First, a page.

3 doctrines that never should have been invented…

NickNick says:

Inerrancy. The recent doctrine of Biblical innerancy claims the Bible to be “without error.” But that begs the question which Bible? Which translation? Which manuscript? Even the King James, the one that most of us grew up reading and is heavily defended has its issues. In 1851 the American Bible Society compared six different editions of the King James Bible and discovered over 24,000 variations between the editions of the same Bible translation! What makes us so naive to think anything about the Bible is that simple?

Even if we could agree on one, what about all the contradictions? There are multiple versions on the same story that disagree on what happened, if the Bible were “without error” how do we know which one is correct? For example, in 2 Samuel 24:1, God incites David to take a census of the people of Israel, but when the story is retold in 1 Chronicle 21:1, Satan is the one who incites David. Then in 1 Samuel 17:50, we read the familiar story of David killing Goliath, but in 2 Samuel 21:19, we are told that a man named Elhanan killed Goliath.

All this isn’t to trash the Bible. In fact it’s the opposite, to claim that it is without disagreement and is unified in voice sells the Bible short of wonderful gift that it is for us. Let’s ditch the innerancy doctrine so the Bible can get back to being the sacred book that points beyond itself and to God.

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AricAric says:

Complementarianism. The Bible adopts enough of the patriarchal culture of its time without us actively attempting to write patriarchy into it where it doesn’t exist. Gender is a social construction. It is biologically fluid. It has varied widely through history and cultures. It is simply untrue that men and women are two rigid categories of person that complement each other. This idea owes more to a romanticized image of 1950’s America than to scripture or theology.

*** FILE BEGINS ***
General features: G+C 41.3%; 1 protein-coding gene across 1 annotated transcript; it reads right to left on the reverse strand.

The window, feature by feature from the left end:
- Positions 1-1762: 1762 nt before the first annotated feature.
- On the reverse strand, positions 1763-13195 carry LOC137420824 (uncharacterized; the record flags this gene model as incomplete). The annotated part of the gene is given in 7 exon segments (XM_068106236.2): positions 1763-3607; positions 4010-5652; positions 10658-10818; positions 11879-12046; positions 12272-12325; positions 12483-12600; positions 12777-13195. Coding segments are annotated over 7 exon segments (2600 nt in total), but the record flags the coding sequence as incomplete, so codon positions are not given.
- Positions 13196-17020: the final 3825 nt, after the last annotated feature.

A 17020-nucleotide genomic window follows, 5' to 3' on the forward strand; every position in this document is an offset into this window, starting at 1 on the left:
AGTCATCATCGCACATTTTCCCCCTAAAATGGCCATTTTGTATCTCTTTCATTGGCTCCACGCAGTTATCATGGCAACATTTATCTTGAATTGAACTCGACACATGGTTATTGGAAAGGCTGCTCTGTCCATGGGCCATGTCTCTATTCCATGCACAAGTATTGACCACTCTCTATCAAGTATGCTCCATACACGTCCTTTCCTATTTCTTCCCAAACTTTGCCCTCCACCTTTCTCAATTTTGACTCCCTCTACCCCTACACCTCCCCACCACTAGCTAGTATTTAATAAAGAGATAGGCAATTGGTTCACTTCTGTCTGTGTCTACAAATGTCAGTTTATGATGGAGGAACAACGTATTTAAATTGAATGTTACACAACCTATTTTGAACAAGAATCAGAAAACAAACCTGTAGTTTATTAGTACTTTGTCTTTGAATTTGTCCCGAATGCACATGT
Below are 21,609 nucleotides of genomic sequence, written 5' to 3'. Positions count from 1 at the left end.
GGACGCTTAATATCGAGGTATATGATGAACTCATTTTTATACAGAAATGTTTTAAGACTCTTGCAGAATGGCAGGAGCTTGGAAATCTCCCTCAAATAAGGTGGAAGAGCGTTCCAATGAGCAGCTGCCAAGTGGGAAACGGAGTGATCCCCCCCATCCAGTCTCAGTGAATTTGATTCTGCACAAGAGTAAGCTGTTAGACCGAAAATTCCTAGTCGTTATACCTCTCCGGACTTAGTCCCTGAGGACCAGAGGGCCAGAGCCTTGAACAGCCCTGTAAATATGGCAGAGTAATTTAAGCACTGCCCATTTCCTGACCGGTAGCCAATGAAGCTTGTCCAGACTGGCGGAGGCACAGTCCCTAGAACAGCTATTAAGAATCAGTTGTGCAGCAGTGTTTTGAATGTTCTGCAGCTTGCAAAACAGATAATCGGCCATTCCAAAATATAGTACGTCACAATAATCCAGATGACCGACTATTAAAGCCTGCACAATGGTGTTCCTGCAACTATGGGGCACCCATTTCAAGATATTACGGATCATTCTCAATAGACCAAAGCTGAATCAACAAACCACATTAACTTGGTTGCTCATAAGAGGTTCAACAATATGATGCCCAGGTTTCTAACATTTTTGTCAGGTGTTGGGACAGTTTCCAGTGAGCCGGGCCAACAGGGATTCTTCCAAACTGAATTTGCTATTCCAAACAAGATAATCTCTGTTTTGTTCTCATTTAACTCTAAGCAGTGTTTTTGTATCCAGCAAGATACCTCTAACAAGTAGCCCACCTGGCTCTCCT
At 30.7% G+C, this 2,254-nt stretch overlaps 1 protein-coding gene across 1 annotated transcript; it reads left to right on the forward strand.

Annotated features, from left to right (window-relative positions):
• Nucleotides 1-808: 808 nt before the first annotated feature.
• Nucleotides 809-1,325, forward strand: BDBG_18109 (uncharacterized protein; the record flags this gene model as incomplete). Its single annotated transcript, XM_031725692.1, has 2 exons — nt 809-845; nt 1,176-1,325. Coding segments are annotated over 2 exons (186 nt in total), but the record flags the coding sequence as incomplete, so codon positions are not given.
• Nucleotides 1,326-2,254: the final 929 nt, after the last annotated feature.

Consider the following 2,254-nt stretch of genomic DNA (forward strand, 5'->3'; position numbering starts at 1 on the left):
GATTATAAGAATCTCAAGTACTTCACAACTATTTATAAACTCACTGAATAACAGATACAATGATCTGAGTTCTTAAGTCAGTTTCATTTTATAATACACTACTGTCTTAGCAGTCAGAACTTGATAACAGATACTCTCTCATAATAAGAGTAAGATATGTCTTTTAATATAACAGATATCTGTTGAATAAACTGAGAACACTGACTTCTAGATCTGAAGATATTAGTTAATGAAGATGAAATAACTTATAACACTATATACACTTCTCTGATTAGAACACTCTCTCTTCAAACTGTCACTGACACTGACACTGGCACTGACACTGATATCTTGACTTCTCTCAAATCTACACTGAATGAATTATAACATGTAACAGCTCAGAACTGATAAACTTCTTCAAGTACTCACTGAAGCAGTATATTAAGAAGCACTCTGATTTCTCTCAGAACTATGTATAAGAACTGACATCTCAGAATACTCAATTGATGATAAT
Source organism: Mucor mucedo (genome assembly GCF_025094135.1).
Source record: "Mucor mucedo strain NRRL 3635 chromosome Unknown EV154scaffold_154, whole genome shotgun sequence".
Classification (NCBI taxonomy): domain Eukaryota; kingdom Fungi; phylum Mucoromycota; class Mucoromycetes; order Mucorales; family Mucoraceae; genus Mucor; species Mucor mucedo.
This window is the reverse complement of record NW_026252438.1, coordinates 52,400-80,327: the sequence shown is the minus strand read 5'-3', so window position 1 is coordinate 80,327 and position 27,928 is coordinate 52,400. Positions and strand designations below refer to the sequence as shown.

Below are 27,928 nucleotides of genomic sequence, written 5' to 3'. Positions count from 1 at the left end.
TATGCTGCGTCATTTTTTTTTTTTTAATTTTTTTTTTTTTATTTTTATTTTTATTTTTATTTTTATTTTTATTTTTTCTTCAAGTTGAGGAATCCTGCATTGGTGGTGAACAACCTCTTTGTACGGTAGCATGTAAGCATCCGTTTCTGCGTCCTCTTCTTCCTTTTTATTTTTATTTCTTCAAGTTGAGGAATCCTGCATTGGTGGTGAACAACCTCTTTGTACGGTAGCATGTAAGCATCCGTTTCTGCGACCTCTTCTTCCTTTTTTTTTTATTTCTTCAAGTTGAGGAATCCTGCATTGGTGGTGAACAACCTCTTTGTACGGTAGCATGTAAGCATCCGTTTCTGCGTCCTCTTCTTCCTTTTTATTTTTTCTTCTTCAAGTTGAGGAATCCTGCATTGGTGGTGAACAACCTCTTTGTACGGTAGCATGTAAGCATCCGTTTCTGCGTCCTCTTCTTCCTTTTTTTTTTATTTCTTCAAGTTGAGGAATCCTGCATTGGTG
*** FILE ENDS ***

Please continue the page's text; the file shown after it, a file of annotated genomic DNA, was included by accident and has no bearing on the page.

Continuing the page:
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DougDoug says:

No question – the doctrine of eternal conscious torment in Hell. It isn’t taught in the Bible (absent eisegesis), it is morally reprehensible, it is rationally ridiculous, it is the cause of many people ditching Christianity altogether, it gives obnoxious people license to pretend that God is obnoxious too, and it isn’t even a reasonable interpretation of the Germanic mythology that gives us the word “Hell” in the first place.

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  • Patricia Jones

    Agree on all counts. Can I add one, too? That Hebrews 10:25 authoritatively commands to attend/support meetings and budgets of a local 501c3, by which Malachi 3:10 is applied to itself, rather than the original context of Deuteronomy 14:23-29.

  • Debra Clark

    We looked further into the story if David and Goliath. In one story David kills Goliath the philistine. In the other, one of the sons of Davids “officers” kills Goliath the gittite. The problem is that some translations leave out the fact that the one Goliath is the brother of the Goliath that David kills. Plus i don’t think people pay attention to the fact that they are from different places ;-) yay! One down.

    • Mark Z.

      Right, the “fact” that there are two different Goliaths, which “some translations leave out” (meaning they don’t invent material to explain away the discrepancy). Please engage with the text as it is, not as you wish it was.

      • Debra Clark

        Ummm…u have no idea how i wish it was, believe me. I’d prefer to speak Hebrew and Greek and know all about the culture in those times. Us pee to read and understand the original text do that i don’t have to wade through countless translations,

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